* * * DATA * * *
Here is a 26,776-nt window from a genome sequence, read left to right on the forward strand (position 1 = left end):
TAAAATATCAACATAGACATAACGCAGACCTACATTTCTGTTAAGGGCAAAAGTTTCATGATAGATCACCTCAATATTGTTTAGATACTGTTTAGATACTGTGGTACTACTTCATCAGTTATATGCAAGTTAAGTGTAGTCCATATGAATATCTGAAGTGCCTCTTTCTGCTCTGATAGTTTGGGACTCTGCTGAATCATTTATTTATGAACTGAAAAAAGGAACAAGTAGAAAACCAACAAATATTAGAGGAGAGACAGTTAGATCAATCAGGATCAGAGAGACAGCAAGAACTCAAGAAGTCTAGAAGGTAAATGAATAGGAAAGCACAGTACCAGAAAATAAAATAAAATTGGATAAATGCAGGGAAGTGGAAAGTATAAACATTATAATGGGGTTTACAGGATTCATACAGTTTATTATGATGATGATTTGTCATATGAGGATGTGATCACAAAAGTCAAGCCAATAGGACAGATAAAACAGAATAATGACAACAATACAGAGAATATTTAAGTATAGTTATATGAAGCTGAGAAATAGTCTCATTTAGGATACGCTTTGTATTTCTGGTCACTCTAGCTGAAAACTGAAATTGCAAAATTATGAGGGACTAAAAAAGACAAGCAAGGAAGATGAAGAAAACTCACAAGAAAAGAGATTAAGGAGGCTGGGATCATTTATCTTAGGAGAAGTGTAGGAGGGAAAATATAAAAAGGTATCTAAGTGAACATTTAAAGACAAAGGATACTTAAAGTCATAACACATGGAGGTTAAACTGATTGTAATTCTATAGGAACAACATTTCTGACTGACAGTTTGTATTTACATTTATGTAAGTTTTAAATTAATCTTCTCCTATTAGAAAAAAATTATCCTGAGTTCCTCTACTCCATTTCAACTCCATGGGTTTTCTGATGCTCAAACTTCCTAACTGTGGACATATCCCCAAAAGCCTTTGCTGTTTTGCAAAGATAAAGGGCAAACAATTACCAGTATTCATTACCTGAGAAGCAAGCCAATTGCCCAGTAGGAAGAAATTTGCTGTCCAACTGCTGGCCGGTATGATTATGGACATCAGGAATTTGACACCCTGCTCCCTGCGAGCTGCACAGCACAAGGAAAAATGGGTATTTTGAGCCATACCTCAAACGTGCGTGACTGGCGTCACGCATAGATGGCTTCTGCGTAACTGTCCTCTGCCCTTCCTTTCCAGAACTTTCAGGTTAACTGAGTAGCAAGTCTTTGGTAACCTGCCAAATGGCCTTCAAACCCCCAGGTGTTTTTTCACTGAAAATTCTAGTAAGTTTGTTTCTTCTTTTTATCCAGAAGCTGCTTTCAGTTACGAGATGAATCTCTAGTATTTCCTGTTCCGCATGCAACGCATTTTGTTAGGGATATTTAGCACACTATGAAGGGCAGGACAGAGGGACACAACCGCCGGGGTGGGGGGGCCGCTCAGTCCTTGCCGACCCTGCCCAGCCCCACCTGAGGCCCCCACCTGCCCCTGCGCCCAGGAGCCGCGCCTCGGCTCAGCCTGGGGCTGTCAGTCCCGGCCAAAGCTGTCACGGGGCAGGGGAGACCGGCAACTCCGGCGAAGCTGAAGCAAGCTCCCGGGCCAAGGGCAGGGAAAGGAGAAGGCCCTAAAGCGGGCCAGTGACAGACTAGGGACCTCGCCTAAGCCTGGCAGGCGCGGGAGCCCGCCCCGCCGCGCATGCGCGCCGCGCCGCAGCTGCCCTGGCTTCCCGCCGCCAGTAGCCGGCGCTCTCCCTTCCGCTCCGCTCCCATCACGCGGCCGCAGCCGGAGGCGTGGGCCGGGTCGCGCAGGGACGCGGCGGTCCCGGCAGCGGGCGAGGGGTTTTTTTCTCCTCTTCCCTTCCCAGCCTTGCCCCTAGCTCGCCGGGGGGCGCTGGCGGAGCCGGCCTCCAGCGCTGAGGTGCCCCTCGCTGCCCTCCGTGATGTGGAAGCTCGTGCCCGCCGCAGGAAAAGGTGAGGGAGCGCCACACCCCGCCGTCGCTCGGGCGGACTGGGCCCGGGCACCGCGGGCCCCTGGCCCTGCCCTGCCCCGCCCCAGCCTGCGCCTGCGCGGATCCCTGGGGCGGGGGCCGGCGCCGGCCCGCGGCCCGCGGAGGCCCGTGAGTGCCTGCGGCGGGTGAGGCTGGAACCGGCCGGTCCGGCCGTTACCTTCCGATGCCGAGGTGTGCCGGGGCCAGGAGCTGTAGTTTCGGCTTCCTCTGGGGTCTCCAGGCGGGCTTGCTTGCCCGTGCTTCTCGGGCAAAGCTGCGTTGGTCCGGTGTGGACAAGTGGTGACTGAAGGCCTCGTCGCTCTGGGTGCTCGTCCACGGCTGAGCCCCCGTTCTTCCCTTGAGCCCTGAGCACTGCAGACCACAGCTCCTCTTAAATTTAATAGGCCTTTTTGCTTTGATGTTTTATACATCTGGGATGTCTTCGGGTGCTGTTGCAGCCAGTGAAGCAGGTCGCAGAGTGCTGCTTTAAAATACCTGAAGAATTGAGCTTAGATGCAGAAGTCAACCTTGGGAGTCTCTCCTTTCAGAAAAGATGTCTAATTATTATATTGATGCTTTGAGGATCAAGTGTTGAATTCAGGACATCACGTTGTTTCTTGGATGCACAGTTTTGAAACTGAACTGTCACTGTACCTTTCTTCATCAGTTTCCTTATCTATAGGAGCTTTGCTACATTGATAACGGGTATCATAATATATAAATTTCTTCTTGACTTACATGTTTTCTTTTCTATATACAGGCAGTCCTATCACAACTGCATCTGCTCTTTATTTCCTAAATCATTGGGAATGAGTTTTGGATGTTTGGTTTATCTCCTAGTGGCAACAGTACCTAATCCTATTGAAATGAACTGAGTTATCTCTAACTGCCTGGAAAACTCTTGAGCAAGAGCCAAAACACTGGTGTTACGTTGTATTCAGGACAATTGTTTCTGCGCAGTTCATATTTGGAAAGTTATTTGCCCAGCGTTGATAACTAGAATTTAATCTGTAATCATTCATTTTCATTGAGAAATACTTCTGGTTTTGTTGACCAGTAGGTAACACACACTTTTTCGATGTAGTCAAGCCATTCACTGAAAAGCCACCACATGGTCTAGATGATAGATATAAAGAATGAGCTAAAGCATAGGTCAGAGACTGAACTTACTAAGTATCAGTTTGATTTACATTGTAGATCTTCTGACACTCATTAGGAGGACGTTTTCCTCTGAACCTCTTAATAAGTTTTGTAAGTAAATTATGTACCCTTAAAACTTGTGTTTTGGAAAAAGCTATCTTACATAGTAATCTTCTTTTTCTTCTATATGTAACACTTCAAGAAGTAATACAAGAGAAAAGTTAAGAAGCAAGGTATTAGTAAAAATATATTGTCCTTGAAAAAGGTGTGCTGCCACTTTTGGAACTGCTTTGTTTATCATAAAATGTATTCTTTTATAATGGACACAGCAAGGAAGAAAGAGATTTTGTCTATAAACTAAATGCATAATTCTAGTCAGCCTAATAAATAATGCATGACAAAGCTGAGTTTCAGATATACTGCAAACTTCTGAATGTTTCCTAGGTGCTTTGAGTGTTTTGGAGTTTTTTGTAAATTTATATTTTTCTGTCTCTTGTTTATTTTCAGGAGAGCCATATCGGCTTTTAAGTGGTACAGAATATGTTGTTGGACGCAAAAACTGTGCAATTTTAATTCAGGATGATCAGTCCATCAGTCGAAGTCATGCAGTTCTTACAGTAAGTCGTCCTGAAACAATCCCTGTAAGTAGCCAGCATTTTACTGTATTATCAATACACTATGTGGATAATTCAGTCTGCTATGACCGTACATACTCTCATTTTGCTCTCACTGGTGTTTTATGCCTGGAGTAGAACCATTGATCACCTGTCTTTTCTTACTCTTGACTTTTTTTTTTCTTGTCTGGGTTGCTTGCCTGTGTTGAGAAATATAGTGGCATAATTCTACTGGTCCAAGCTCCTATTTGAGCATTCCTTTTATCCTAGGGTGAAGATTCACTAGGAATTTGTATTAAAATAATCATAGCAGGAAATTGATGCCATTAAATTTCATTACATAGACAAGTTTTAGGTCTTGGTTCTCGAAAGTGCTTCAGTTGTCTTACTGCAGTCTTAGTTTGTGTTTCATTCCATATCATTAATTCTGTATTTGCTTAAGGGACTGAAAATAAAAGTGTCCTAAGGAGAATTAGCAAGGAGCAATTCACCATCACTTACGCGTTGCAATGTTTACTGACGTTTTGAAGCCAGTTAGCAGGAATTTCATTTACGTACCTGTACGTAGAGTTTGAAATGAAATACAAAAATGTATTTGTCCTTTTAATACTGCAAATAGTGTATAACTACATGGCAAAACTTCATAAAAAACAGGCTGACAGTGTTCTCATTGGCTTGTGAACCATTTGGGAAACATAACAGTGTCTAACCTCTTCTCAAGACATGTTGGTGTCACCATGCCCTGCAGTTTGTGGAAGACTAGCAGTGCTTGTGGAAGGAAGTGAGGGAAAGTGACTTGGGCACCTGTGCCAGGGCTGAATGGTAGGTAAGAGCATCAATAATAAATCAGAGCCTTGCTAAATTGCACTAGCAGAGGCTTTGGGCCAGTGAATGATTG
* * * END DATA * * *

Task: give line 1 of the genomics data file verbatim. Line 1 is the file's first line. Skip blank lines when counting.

Here is a 26,776-nt window from a genome sequence, read left to right on the forward strand (position 1 = left end):